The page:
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With kids' after-school activities, less is more

From calligraphy to curling, Irish step dancing to ice hockey, there's no limit to the activities available for children these days. This may not be as good as it seems. So much choice brings difficult questions. How do you know at what age to start an activity? If you start too soon, she may be too young to like it; wait too long, and her skills may forever lag behind. How do you know which activities to choose? If everyone's doing karate, does that mean your son should, too, or is it better for him to do something no one else is doing? And how do you know he'll like it? Kids are fickle, activities are expensive. What if what you sign her up for in September is boring in November?

For the answers, there are two simple rules of thumb: Less is more, and starting older, at 7 or 9 or even 11, is generally better than starting at 2 or 3 or 4.

Let's be honest, though. That's not the way the trend is going. Even with parents keeping a close eye on their pocketbooks, more children are doing more activities at younger and younger ages.

"The average age the typical parent joined his or her first sport team was 12. The average age for a child today is 6," said extra-curricular maven Stacy DeBroff of Chestnut Hill, author of "Sign Me Up! The Parents' Complete Guide to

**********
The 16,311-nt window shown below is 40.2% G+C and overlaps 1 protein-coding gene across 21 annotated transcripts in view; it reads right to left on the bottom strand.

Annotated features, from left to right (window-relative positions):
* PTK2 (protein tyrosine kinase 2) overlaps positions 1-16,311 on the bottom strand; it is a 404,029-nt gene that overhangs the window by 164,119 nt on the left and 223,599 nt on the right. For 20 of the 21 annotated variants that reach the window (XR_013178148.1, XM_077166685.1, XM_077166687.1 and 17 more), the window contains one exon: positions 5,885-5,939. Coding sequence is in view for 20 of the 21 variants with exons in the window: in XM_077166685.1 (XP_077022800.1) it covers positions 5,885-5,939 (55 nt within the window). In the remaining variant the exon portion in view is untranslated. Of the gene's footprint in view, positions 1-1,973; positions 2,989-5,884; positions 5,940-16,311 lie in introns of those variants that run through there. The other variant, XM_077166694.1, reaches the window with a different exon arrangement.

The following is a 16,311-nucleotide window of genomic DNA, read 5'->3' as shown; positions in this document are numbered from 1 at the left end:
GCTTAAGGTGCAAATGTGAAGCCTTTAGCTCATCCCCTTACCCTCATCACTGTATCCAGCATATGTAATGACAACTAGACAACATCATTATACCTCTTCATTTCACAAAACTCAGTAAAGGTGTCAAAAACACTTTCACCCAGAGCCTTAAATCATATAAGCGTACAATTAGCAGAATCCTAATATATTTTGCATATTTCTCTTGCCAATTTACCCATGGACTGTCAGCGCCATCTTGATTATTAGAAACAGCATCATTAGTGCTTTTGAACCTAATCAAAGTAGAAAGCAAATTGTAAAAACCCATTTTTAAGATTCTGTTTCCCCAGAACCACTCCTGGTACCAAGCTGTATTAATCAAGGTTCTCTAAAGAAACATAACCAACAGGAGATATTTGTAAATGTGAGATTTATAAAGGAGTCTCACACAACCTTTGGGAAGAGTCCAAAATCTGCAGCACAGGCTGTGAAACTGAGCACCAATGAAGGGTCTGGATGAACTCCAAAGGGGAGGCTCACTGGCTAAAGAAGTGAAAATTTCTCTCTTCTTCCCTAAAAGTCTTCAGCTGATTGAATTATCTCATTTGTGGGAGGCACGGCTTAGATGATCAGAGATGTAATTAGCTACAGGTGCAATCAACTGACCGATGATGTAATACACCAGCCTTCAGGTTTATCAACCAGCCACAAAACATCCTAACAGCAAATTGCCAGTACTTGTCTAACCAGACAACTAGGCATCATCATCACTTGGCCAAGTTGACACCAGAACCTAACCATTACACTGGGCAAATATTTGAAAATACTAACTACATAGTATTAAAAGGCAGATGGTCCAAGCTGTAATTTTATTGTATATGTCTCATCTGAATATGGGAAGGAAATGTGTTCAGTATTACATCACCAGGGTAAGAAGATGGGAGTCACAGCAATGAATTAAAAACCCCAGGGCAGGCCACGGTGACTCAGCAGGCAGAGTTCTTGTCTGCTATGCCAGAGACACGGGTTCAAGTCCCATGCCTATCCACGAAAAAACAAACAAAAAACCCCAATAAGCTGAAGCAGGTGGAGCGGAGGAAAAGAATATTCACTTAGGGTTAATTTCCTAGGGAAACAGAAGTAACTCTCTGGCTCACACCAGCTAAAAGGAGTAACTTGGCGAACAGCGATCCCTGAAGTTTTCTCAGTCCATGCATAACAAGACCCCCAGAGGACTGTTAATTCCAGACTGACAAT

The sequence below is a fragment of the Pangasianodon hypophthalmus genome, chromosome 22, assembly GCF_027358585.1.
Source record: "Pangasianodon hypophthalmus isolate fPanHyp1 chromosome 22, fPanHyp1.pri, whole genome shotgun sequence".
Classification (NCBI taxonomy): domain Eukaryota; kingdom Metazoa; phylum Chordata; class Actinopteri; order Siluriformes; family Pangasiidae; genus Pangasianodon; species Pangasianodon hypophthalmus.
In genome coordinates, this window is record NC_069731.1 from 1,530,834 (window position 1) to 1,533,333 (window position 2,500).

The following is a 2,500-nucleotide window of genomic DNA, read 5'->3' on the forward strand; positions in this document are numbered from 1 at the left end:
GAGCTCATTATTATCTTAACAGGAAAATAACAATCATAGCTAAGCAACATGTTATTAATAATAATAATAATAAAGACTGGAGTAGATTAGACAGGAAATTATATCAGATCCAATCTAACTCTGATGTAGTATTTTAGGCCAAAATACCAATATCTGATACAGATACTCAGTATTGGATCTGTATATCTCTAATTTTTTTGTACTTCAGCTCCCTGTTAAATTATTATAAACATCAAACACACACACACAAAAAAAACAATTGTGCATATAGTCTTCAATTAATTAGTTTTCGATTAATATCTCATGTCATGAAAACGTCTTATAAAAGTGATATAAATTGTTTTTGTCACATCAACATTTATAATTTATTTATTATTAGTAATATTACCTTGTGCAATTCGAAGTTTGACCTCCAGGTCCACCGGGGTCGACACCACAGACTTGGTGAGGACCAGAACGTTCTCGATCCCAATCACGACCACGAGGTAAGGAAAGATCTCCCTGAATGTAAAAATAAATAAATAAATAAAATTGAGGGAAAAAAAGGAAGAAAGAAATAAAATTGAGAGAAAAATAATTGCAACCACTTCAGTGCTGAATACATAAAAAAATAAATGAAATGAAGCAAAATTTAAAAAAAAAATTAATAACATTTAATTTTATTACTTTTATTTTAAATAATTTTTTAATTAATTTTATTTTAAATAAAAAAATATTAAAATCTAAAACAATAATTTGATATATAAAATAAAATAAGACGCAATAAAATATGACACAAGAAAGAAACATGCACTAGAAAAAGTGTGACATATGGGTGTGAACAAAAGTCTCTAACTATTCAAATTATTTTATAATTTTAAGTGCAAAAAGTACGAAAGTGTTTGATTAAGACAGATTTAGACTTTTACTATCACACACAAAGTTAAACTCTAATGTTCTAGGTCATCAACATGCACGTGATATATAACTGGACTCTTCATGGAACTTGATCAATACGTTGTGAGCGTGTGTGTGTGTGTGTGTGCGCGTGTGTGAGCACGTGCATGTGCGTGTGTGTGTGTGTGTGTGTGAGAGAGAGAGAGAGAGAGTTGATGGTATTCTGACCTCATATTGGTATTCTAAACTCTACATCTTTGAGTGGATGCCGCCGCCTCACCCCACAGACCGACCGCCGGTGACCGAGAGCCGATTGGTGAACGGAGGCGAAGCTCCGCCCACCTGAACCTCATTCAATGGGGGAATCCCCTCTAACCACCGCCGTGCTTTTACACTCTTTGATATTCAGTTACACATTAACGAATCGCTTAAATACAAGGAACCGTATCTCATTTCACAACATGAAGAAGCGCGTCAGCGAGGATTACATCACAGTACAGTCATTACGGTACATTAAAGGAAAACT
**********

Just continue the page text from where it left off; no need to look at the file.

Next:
Sports, Activities, Music Lessons, Dance Classes, and Other Extracurriculars" (Free Press). In this regard, at least, "The economic downturn could turn out to be a good thing," said developmental and clinical psychologist Diane Ehrensaft. With unemployment high in the Silicon Valley area where she lives, she said parents are more selective about spending their extra-curricular dollar.

She wishes that for all parents. Ideally, extra-curricular activities can enrich children's lives. Too many too soon, however, have the opposite effect.

"It turns them into frazzled basket cases," said Ehrensaft, author of "Spoiling Childhood, How Well-Meaning Parents are Giving Children Too Much but Not What They Need" (Guilford).

So just how scheduled are our children?